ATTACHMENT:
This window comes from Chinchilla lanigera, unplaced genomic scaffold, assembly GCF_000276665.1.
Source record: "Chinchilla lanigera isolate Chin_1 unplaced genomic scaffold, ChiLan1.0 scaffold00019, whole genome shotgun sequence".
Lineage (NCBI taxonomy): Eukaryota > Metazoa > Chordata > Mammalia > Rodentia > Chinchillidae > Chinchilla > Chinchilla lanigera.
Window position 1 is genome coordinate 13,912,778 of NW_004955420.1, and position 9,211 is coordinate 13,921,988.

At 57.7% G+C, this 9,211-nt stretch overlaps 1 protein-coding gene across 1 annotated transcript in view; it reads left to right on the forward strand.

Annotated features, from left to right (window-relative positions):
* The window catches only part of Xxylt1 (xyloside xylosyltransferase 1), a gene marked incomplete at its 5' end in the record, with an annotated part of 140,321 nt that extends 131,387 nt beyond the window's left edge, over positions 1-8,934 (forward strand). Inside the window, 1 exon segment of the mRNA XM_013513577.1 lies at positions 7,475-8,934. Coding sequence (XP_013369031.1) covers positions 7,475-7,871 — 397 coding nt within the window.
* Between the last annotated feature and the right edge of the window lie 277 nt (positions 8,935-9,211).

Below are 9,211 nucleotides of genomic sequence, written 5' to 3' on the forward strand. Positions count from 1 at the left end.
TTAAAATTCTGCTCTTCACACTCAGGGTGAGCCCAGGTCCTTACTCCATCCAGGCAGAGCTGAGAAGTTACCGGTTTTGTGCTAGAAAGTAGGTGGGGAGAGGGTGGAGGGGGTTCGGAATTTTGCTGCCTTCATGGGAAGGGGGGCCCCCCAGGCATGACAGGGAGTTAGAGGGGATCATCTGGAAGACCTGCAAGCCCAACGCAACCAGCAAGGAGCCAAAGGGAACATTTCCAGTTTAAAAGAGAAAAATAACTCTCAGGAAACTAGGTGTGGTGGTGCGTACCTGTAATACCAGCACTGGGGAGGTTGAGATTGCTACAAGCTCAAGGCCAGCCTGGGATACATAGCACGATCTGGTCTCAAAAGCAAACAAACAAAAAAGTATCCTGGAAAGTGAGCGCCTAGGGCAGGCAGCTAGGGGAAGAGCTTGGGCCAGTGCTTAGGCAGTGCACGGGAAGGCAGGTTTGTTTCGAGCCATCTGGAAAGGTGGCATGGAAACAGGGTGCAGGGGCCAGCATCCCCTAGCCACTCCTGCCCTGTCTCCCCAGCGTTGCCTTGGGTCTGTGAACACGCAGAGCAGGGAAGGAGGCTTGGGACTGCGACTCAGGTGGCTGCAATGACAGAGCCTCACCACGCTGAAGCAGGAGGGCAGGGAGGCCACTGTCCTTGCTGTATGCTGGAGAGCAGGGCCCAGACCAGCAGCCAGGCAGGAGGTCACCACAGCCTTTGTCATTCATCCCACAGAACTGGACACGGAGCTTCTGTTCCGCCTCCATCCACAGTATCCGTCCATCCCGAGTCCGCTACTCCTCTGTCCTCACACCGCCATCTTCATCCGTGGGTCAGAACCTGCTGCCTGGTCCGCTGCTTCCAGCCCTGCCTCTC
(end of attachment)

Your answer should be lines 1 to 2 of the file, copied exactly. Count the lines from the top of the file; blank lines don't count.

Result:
This window comes from Chinchilla lanigera, unplaced genomic scaffold, assembly GCF_000276665.1.
Source record: "Chinchilla lanigera isolate Chin_1 unplaced genomic scaffold, ChiLan1.0 scaffold00019, whole genome shotgun sequence".